Tuesday, November 15, 2005
Tancredo is correct . . .
President Bush has always been out of touch with his base on immigration issues. In fact, some of Bush's earliest disputes with the conservative base were over immigration policies, such as the "temporary guest worker" program that many conservatives (including this writer) saw as little more than a "delayed" amnesty program. Most conservatives prefer the President simply enforce existing laws.
Recently, Bush attempted to reconnect with the base by announcing a "zero tolerance" policy on illegal immigration. The impression the administration gave was that we were finally going to get serious about keeping illegal immigrants out, and were going to begin deporting those already here.
That impression was highly misleading. The fact is, Bush's immigration plan ignores the greatest source of illegal immigrants to the United States: Mexican nationals crossing our southern border. Those illegal immigrants would apparently be eligible to stay in the United States under a "temporary worker program".
What, again, is the difference between a "guest worker program" and a "temporary worker program"?
Thankfully, conservatives have not been fooled by the administration's semantics. Unfortunately, that has not deterred those in Washington from acting against the desires and best interests of the American people on immigration issues.
The latest outrage is the recent enactment of a law shielding religious organizations from prosecution for knowingly transporting, concealing, harboring or shielding an illegal immigrant, so long as that immigrant is volunteering in a religious capacity (which includes working soup kitchens, doing mission work, or, presumably, any other sort of outreach work for the religious organization) (warning: .pdf file). The provision in question is on page 46, Section 796 of the measure (ostensibly a bill dealing with Agriculture and related appropriations).
At first blush, the law may seem benign, or even benevolent. I mean, Christian missionary work is a fine and noble thing, right?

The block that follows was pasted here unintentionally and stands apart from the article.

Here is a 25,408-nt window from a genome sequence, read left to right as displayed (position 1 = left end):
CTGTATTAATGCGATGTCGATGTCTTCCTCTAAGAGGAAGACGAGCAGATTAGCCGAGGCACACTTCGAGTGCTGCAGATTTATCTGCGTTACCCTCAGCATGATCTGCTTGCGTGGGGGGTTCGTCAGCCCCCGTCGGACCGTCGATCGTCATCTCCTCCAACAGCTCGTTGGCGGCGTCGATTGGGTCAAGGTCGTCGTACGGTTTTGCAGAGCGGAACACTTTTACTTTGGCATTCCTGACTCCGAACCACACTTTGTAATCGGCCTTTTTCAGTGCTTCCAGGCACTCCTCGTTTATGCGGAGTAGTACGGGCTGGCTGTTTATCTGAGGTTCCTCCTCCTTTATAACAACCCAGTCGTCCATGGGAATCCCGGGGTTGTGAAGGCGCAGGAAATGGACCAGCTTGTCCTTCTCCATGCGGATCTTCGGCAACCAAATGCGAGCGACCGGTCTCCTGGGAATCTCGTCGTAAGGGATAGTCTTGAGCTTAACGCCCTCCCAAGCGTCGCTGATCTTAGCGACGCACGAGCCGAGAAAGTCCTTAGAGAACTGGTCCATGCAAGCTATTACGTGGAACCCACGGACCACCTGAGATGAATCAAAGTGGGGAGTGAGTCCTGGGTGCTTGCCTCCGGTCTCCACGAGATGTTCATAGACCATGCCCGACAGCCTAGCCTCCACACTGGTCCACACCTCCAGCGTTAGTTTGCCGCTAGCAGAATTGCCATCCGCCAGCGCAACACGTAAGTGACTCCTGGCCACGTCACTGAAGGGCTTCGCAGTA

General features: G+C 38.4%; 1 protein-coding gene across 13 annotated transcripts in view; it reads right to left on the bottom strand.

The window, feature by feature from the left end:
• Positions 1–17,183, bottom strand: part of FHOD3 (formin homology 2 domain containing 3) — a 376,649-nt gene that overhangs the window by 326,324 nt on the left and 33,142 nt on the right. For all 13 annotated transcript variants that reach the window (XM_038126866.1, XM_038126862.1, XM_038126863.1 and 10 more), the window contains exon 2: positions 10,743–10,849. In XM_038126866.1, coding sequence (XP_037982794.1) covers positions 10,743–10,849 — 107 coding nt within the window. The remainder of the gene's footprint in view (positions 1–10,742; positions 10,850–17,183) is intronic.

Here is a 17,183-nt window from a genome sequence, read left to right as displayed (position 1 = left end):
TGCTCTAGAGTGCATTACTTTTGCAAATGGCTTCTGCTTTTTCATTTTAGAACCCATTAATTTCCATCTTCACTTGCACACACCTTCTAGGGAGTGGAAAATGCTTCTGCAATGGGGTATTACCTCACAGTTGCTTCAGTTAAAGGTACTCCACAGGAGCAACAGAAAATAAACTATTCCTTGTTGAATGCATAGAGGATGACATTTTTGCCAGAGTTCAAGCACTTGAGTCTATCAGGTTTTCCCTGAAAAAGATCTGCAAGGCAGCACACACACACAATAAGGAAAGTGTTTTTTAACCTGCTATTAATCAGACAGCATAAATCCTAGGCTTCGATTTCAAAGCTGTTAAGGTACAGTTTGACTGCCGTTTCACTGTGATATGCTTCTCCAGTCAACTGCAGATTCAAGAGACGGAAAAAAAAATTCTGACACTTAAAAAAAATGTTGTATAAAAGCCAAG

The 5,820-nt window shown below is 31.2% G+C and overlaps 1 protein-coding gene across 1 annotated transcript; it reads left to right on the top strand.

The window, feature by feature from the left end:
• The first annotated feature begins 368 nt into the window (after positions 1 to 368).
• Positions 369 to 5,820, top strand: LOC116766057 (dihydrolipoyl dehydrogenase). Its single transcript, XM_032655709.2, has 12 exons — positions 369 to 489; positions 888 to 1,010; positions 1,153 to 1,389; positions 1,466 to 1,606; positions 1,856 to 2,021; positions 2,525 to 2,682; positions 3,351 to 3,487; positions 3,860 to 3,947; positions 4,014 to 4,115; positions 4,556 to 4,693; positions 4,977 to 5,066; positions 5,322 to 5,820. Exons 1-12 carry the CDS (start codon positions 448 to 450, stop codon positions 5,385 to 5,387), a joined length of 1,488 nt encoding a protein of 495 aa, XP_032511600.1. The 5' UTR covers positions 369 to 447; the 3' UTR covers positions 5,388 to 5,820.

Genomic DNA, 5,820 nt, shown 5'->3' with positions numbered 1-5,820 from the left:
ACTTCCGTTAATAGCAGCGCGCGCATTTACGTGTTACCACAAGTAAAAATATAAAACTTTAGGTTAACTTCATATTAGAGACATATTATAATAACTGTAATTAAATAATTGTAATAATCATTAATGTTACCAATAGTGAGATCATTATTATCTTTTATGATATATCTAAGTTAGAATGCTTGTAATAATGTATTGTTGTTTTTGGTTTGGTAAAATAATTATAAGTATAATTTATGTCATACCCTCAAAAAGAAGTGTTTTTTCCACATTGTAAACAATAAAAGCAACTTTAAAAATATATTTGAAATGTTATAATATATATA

Well, consider the fundamentalist Islamic jihadist who can be brought to the United States illegally and be harbored, fed, and sheltered by a radical mosque. Yes, we may be able to get the illegal immigrant out, but there is no repercussion on the fundamentalist mosque for its role in subverting federal law.
Or, consider the church group that believes it is a crime to keep non-citizens out of this country, and thus decides to begin actively helping illegal immigrants cross the border (for free) and delivers them to nearby metropolitan areas where they can try to blend in with the local population. Suppose they even use church busses to increase the efficiency of their operations?
They can now do so without fear of retribution or repercussions.
The sponsor of the measure, Bill Bennett (R-UT), says that it is a narrow exception to immigration law and that it could not possibly help terrorists in any manner.
Tom Tancredo (R-CO) puts the lie to that rather outrageous assertion. Read it all for yourself; then read Tancredo's own proposal (which is still flawed, but markedly better than Bennett's free pass).
Hi there, We are currently having a debate on immigration and the wall Rep Duncan Hunter wants to build. We'd love to hear your opinions...Post a Comment
The Latin Americanist
The Latin Americanist